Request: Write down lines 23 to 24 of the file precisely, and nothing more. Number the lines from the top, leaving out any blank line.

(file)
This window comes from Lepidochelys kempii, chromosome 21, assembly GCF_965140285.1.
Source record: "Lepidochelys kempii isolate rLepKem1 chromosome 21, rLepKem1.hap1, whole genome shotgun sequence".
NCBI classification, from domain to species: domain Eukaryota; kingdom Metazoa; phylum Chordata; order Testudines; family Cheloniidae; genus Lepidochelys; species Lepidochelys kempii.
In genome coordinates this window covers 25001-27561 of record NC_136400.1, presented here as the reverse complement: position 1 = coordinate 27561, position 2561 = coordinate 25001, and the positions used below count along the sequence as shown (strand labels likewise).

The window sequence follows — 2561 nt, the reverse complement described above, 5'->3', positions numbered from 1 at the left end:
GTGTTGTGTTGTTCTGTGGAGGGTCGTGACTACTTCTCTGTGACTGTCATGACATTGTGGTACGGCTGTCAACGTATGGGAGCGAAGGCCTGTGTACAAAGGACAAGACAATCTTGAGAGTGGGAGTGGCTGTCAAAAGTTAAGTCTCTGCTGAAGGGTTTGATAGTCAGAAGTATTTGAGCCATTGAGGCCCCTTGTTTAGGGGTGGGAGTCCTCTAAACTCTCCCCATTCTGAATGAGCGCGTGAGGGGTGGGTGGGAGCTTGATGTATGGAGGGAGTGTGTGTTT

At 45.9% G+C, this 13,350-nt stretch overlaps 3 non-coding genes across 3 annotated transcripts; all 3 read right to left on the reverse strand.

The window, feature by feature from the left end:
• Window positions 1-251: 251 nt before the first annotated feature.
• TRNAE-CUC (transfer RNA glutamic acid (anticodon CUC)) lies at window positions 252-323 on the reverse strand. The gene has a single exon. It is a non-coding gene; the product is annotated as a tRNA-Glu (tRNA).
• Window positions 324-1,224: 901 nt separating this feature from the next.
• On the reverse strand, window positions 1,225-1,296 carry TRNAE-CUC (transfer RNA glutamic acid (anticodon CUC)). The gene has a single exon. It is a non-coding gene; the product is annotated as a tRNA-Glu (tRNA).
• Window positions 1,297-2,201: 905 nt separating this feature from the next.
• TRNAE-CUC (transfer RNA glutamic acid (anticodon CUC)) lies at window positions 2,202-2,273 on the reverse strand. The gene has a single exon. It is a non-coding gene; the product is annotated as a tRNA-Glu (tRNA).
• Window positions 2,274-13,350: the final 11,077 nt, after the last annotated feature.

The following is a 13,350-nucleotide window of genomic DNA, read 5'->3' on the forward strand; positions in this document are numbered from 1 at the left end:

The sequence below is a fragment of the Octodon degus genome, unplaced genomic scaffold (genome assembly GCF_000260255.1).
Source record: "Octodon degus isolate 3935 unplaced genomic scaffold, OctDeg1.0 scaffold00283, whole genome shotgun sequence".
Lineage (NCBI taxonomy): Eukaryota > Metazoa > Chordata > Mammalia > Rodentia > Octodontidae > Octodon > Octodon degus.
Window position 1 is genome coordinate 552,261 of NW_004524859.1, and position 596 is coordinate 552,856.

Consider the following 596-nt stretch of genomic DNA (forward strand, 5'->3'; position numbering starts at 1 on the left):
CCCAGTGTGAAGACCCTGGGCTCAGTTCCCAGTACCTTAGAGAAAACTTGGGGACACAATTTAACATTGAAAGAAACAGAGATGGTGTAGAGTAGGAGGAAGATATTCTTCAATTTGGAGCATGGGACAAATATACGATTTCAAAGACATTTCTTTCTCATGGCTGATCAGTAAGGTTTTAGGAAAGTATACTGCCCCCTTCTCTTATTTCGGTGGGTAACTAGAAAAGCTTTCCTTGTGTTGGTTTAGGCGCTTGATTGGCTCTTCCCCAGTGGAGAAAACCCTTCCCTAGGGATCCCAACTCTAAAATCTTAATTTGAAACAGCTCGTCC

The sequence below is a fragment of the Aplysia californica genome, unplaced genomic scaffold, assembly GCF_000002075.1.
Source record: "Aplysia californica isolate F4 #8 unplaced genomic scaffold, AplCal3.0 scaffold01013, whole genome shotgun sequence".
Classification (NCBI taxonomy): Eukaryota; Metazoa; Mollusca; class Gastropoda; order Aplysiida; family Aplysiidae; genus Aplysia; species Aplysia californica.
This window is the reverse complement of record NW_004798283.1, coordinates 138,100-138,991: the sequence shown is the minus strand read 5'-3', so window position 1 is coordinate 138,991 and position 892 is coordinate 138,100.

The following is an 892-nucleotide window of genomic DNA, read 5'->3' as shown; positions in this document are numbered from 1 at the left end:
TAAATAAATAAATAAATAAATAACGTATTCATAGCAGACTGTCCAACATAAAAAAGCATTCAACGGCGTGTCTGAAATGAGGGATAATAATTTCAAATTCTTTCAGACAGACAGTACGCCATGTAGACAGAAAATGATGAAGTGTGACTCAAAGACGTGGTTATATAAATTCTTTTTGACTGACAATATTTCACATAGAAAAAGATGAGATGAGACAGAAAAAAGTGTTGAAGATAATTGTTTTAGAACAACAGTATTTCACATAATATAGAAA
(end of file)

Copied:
The sequence below is a fragment of the Aplysia californica genome, unplaced genomic scaffold, assembly GCF_000002075.1.
Source record: "Aplysia californica isolate F4 #8 unplaced genomic scaffold, AplCal3.0 scaffold01013, whole genome shotgun sequence".